Letter from Hong Kong (May 1998)

Published in Clarinetwise: May 1st, 1998

Dear Clarinetwise,

Recently a clarinettist who will study with me in the fall wrote me, asking about fixing some problems. It is not so easy to explain in writing and some of the methods are a bit unorthodox, but I thought I’d share some of my philosophies on clarinet technique.

Problem #1 – How can I improve my sound during loud playing?

Remember, when playing loud, keep your corners of your mouth as firm as possible-you must think about bringing them together. If you do only this, you cannot “bite”. Very important-keep your vowel sound like eeee, or YYYYellow, as though you were blowing out a candle a few feet away-focused air stream. Of course you need a reed that can support fortissimo playing. When playing from the throat tones to bell “b”, observe your oral cavity change. It will automatically adjust for “b”. This is the position we should aim for throughout the range of the clarinet.

Problem #2 – How can I improve my soft playing?

When playing soft – push your mouthpiece like mad against your top teeth and into your mouth (if playing the long dim. on a high f-sharp in the Copland concerto, I find this a quick cure to the wrong overtone sneaking in that is quite common). Blow as though you are pushing more air through the clarinet instead of less (even though it is less-how’s that for confusing?). A faster air stream is sought after and will produce cold air rather than warm air. Whatever you do, don’t bite when getting softer (or ever for that matter)! If making soft intervals, reach for them with your oral cavity by producing the above vowel sounds with the back of your tongue. Keeping an open throat does not have to be confused with not focusing the air stream with the back of the tongue. You are active, not passive, otherwise you will lose your core.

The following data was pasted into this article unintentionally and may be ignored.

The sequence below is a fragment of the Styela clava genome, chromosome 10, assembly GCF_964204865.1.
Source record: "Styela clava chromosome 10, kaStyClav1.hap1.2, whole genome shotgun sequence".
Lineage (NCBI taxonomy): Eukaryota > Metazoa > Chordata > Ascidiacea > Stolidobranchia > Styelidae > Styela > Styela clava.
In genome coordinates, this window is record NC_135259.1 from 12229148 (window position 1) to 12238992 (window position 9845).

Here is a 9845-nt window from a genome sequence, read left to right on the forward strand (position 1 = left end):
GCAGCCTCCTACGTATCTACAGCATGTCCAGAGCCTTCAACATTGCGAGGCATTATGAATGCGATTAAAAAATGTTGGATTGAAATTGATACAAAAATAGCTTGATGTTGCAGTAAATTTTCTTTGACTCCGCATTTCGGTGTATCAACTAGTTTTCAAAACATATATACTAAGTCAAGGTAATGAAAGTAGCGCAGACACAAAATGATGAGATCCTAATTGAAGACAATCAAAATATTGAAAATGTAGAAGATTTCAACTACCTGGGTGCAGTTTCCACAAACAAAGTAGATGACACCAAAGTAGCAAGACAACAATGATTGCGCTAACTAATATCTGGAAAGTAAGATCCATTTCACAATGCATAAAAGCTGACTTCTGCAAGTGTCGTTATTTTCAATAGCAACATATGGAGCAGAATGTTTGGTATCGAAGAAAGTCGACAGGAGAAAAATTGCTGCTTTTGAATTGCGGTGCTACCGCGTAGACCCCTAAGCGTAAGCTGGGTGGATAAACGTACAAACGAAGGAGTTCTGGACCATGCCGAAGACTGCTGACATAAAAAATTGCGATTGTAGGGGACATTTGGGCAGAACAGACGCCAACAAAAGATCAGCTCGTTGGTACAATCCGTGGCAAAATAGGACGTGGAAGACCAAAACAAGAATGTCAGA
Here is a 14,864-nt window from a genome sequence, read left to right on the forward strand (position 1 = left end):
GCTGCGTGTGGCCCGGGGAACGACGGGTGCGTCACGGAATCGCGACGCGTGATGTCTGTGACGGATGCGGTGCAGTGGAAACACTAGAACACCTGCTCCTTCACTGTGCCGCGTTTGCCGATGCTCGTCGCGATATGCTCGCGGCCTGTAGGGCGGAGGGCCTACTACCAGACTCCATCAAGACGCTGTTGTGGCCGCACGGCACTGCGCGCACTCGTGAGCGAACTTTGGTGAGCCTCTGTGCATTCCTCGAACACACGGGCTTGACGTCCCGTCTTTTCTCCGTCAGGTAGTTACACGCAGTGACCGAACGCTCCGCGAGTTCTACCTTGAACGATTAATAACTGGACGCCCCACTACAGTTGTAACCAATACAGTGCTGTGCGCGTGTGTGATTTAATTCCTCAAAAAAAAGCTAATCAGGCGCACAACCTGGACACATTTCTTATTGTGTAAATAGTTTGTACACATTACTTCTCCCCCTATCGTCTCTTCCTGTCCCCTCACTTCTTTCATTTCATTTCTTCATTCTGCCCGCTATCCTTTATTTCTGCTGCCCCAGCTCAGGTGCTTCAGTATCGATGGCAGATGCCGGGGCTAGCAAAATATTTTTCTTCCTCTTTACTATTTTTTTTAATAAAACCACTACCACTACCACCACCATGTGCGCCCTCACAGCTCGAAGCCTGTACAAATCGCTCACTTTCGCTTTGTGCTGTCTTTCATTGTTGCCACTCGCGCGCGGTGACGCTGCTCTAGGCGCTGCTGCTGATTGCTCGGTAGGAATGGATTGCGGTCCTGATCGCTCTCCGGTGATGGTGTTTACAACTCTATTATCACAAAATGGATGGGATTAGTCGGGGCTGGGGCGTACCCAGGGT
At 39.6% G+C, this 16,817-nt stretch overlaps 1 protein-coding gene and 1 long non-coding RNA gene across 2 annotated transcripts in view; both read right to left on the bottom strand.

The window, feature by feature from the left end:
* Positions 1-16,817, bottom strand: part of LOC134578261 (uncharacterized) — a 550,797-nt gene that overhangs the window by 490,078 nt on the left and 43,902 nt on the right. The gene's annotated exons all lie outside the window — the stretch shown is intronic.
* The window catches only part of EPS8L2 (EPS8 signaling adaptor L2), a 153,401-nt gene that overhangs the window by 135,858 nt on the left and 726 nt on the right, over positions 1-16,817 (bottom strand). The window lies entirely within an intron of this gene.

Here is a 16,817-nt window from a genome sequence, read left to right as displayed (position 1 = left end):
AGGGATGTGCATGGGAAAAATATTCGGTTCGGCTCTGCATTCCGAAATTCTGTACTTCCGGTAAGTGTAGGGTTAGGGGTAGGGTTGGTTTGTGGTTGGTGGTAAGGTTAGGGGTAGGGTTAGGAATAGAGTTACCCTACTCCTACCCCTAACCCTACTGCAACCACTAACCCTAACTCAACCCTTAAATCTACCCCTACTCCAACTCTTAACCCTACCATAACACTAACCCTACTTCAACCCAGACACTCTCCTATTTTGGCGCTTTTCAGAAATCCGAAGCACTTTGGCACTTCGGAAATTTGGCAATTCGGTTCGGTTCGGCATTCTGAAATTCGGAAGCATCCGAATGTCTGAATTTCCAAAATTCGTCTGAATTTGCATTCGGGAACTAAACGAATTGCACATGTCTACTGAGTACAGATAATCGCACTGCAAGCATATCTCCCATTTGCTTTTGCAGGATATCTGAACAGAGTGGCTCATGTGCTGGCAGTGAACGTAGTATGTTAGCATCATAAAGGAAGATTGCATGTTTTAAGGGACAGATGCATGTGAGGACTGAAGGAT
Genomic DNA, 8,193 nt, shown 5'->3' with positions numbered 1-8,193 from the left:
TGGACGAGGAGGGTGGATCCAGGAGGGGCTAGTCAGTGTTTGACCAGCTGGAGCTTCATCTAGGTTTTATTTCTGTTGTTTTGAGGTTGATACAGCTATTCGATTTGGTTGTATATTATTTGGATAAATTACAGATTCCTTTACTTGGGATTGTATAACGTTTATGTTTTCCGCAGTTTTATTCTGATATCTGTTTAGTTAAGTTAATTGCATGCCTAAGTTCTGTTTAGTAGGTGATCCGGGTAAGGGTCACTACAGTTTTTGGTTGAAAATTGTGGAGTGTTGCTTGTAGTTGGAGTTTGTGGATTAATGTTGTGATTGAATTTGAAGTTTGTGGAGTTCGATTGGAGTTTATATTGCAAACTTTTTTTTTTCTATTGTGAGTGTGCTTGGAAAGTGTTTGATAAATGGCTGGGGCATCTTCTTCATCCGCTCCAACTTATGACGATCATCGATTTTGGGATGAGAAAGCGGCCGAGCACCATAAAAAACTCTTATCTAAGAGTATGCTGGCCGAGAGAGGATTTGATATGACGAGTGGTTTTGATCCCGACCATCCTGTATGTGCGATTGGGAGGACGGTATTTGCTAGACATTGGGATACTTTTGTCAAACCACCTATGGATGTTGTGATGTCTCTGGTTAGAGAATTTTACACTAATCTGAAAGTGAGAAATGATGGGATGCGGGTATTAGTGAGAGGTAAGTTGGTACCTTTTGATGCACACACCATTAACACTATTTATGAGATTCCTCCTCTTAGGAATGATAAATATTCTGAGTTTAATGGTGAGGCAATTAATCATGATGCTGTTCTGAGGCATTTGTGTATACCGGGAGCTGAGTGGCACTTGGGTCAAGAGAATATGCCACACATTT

Problem #3 – I am trying to improve my finger position.

Fingers – yes, keep them very firm, curved, and remember to keep loose and movable wrists and hands rather than a commonly “locked” position. Don’t slap down your fingers, but lift them highly and firmly – pretend they’re like molasses – try the whole tone scales as exercises. For bell “b”, we often find leaks in the pads that cover the holes. Therefore, weight your hand toward your pinkies. You should find quicker response and less chance for the odd “skwak” that occurs when playing rapid leaps to bell “b, c, or c-sharp”.

Problem #4 – People notice noises when I breathe in.

Relax. Just fill out your chest-expand like jelly-you’ll get more air, and no noise. You might think OH or AH but you must change your oral cavity when blowing out, therefore HAY might be more helpful. This forcing in and out in the name of support is a myth. The most intense note on the trumpet requires two pounds of pressure (as discovered by measuring the playing of the legendary 1st trumpeter of the Chicago Symphony, Adolph Herseth). How much pressure does the clarinet require?

On a less technical note, Antony Pay just played basset horn in Mozart’s “Gran Partita” with us and Geoffrey Haydock, recently retired Principal Clarinettist with The BBC Scottish Orchestra gave a master class at The Hong Kong Academy for Performing Arts. I will perform Baermann’s “Adagio” with The Hong Kong Philharmonic in early July.

All the best.

Happy Practicing!!!!

Andrew Simon
Principal Clarinettist, The Hong Kong Philharmonic.

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